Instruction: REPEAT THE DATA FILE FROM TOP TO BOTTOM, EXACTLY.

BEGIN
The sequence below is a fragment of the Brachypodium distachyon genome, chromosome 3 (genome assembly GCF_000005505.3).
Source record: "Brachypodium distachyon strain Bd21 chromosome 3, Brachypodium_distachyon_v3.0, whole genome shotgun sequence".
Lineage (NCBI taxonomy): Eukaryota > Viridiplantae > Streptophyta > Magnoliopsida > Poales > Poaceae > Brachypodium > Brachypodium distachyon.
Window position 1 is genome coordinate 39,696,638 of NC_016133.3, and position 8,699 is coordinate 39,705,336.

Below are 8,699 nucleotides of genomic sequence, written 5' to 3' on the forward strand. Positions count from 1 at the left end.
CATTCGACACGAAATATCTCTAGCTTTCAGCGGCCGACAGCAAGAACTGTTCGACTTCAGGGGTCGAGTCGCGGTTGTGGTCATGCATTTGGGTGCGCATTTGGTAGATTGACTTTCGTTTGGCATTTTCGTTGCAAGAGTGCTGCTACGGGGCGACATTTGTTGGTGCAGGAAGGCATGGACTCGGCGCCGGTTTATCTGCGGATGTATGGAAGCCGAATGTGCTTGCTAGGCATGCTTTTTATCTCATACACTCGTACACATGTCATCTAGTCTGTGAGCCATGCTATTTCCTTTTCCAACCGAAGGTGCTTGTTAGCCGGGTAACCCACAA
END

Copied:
The sequence below is a fragment of the Brachypodium distachyon genome, chromosome 3 (genome assembly GCF_000005505.3).
Source record: "Brachypodium distachyon strain Bd21 chromosome 3, Brachypodium_distachyon_v3.0, whole genome shotgun sequence".
Lineage (NCBI taxonomy): Eukaryota > Viridiplantae > Streptophyta > Magnoliopsida > Poales > Poaceae > Brachypodium > Brachypodium distachyon.
Window position 1 is genome coordinate 39,696,638 of NC_016133.3, and position 8,699 is coordinate 39,705,336.

Below are 8,699 nucleotides of genomic sequence, written 5' to 3' on the forward strand. Positions count from 1 at the left end.
CATTCGACACGAAATATCTCTAGCTTTCAGCGGCCGACAGCAAGAACTGTTCGACTTCAGGGGTCGAGTCGCGGTTGTGGTCATGCATTTGGGTGCGCATTTGGTAGATTGACTTTCGTTTGGCATTTTCGTTGCAAGAGTGCTGCTACGGGGCGACATTTGTTGGTGCAGGAAGGCATGGACTCGGCGCCGGTTTATCTGCGGATGTATGGAAGCCGAATGTGCTTGCTAGGCATGCTTTTTATCTCATACACTCGTACACATGTCATCTAGTCTGTGAGCCATGCTATTTCCTTTTCCAACCGAAGGTGCTTGTTAGCCGGGTAACCCACAA